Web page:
Humans crave intimacy. There are many feelings and sensations that come with holding hands, touching a person’s leg to show you’re listening, and hugging someone so tight you can’t breathe. It can be magic, but it can also be tainted by pain.
In 2021 I recalled an act that I had not dealt with, which had traumatised my body five years prior. I felt stuck in the feeling of keeping my guard up at all times, mentally and physically. I found the smallest motions of intimacy, like hugging, difficult.
It felt impossible. And scary. Very very scary.
In May 2022 I saw a promo post about a Cape Town Swing event on my friend’s Instagram account. I decided that I would go alone, which would be a first in itself. I felt so nervous driving up to this beautiful old building where the event was to take place. I remember spotting my friend taking pictures of the dance floor and I stuck to her side at the beginning of the night.
However, it soon became clear that the people there were so kind and open. There were not really any cliques, which was unusual for Cape Town, and people would offer their hand to dance so freely and teach the basic steps to anyone in need (myself included) so graciously. I remember thinking that this community of people was different and special.
Then I began to realise, to my dismay, that swing dancing involved quite a close stance to the other person. I avoided all eye contact and stood as far away from my dance partner as I could. I danced with a handful of people that night and remember getting into the car to go home feeling frustrated that the evening was tainted with this fear which followed me around like a grey cloud.
I started going to more and more social swing events and classes and soon realised that the practice of swing dancing involves much more than just the body. Once I got the basic steps down, I found so much joy in expressing myself through the moves and songs. It took a few socials and classes to feel more comfortable with the embrace expected in swing. However, it also felt easy to shift into a position that felt comfortable with any partner I had.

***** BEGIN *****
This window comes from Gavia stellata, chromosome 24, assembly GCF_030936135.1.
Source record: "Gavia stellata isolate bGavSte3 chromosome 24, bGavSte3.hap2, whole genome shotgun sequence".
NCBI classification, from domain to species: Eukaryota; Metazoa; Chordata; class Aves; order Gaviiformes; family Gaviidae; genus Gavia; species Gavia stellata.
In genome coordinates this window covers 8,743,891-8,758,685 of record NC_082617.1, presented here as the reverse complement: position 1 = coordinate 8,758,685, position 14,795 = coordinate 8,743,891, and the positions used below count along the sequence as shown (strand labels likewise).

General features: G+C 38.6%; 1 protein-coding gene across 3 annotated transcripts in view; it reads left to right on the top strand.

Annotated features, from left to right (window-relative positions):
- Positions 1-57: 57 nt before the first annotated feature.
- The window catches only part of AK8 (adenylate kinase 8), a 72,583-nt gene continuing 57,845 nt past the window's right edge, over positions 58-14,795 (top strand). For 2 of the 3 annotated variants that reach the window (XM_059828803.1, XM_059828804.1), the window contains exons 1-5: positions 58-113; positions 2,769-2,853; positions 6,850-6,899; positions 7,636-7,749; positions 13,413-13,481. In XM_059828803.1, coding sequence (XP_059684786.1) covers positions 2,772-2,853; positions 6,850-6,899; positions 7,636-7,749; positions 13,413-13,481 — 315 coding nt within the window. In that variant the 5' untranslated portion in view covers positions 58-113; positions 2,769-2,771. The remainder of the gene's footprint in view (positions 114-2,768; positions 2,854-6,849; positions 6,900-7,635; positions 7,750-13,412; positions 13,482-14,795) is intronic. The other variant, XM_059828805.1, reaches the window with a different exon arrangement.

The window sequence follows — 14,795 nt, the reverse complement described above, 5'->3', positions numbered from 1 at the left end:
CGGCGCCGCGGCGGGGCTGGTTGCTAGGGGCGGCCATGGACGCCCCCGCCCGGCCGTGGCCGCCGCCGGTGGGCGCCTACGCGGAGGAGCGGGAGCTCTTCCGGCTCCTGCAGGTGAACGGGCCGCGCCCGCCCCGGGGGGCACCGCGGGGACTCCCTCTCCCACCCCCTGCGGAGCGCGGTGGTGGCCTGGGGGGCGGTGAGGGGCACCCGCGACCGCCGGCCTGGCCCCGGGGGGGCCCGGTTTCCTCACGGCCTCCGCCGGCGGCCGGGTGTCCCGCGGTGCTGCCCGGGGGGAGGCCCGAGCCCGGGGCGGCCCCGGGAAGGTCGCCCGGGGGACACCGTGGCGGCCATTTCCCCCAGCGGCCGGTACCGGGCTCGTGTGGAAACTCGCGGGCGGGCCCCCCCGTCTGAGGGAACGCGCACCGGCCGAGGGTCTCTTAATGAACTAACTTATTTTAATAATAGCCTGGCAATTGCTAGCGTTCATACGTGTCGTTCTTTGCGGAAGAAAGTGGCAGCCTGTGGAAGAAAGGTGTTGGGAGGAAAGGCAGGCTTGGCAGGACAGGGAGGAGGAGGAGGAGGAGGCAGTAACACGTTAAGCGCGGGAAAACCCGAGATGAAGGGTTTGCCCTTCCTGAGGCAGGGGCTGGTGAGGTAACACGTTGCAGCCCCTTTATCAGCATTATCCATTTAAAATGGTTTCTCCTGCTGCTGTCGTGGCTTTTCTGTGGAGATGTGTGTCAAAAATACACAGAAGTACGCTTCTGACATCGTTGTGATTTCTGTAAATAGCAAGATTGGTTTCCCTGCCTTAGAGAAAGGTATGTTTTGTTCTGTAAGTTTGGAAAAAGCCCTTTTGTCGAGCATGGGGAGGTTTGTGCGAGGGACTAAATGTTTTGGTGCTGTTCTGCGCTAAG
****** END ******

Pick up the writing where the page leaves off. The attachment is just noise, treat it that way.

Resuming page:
I also found the community to be big on respect and boundaries, so if anyone were to accidentally brush or touch someone on a more intimate body part, they would instantly apologise and we would move on.
Fast forward one year and countless dances, I recently realised that the fear that was hanging over my head so potently is gone. I have taken control over my own body and danced this dance for no other reason but for joy.
Along with unknowingly helping overcome these internal fears, the Cape Town Swing community has taught me so much more: to release initial judgement about people, for example. This community is so diverse yet we all have one thing in common- the love for dance. The friendships that have formed, despite the difference in ages and walks of life, have been so special.
I now look back with perspective and see that each twirl on the dance floor, each small eye contact, every hand that I’ve held and trusted to not let me fall and every therapeutic technique that I’ve gathered over these past few months have all been the steps that led me through this cloud of fear. Taking the smallest steps, checking in with myself and when I was ready, taking another.
Small actions lead to overcoming and facing fears that once felt debilitating and scary. But let me tell you something, it’s not scary anymore.
All photos by Ruby Paton.